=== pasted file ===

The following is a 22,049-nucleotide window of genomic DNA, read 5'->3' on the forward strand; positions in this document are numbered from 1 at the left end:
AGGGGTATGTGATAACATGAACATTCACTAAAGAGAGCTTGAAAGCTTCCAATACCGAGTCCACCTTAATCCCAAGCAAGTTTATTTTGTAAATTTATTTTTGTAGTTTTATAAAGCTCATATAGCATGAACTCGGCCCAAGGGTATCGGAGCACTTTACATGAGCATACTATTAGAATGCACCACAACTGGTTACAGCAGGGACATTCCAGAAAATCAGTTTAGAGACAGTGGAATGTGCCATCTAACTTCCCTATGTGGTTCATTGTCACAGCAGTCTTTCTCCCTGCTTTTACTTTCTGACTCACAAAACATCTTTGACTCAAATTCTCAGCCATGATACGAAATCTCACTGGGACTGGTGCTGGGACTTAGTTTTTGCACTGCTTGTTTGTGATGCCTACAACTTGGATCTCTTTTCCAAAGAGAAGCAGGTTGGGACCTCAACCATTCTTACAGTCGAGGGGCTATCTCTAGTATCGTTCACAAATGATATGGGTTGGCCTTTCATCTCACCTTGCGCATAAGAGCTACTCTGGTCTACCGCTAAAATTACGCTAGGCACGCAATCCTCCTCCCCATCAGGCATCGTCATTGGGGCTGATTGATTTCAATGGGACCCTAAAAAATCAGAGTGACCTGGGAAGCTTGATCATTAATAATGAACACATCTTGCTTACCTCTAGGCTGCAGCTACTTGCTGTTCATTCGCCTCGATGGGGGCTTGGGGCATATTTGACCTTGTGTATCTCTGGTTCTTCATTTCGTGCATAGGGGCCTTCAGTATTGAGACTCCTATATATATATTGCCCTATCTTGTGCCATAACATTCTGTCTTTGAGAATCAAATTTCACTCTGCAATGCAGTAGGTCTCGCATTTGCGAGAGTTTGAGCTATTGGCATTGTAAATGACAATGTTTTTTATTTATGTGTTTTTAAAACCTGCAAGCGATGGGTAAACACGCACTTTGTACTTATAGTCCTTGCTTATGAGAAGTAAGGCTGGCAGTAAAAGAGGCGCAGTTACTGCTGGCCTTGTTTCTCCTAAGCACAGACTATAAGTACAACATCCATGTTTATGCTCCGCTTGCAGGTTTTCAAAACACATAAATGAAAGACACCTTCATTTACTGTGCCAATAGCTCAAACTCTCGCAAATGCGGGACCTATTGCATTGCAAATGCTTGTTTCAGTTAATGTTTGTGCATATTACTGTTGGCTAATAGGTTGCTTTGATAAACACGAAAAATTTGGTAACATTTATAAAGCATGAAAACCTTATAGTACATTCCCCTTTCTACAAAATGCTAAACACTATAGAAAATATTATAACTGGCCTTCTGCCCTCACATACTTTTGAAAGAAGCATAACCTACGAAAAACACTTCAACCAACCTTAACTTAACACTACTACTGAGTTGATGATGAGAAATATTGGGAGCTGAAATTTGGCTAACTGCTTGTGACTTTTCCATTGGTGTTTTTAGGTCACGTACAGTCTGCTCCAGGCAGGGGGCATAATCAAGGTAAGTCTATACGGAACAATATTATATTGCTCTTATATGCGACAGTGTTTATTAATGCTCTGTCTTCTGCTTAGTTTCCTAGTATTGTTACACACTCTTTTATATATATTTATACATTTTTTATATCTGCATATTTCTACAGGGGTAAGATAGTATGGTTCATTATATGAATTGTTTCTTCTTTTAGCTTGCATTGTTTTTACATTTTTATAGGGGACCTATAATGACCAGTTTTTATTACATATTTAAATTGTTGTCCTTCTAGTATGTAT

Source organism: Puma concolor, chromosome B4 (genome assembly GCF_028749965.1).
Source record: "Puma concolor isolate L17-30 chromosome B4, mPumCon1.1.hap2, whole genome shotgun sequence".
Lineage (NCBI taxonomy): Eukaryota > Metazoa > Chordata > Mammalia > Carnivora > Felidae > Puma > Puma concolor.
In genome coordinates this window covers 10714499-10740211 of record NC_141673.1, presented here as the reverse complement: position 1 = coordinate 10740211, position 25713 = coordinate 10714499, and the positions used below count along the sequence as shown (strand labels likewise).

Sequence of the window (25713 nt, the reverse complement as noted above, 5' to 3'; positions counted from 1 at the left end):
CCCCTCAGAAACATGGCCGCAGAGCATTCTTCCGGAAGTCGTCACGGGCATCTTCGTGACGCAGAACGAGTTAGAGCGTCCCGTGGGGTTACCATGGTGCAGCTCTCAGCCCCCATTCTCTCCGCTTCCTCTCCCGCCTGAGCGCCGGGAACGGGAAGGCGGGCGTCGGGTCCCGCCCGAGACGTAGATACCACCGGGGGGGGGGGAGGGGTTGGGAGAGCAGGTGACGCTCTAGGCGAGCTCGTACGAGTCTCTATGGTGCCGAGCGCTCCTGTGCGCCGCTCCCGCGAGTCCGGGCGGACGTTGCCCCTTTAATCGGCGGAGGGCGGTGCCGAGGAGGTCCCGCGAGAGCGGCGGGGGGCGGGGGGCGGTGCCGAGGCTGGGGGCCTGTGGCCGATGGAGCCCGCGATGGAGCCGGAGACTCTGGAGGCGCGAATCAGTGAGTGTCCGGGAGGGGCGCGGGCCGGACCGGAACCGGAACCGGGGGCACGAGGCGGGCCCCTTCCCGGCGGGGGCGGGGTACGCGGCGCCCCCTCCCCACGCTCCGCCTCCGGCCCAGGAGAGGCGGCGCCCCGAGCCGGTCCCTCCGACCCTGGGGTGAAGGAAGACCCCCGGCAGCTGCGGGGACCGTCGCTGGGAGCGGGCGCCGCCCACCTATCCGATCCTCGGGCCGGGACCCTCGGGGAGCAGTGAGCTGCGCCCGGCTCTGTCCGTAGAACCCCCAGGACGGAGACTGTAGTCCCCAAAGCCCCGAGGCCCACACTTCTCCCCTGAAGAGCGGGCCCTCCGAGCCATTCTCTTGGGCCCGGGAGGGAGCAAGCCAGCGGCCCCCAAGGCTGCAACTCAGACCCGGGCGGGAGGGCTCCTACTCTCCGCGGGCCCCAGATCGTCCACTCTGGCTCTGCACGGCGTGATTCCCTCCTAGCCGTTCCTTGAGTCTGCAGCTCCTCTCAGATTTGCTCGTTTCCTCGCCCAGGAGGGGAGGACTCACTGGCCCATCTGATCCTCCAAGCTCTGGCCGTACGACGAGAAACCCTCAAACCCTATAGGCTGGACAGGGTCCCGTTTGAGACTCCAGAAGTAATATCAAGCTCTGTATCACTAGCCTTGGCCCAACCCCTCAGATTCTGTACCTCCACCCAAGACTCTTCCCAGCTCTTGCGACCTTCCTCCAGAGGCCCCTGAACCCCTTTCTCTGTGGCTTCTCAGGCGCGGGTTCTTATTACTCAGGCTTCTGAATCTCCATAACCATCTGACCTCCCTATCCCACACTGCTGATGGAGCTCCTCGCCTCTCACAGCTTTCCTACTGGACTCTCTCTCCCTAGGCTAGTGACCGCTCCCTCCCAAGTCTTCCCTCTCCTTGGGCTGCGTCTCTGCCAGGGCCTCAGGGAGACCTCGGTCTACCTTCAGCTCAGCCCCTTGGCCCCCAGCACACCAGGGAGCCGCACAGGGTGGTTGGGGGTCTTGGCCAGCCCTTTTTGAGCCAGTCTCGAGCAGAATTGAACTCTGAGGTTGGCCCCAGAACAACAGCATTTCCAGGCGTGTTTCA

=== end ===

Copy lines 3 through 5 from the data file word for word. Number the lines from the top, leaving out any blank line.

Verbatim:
Source organism: Puma concolor, chromosome B4 (genome assembly GCF_028749965.1).
Source record: "Puma concolor isolate L17-30 chromosome B4, mPumCon1.1.hap2, whole genome shotgun sequence".
Lineage (NCBI taxonomy): Eukaryota > Metazoa > Chordata > Mammalia > Carnivora > Felidae > Puma > Puma concolor.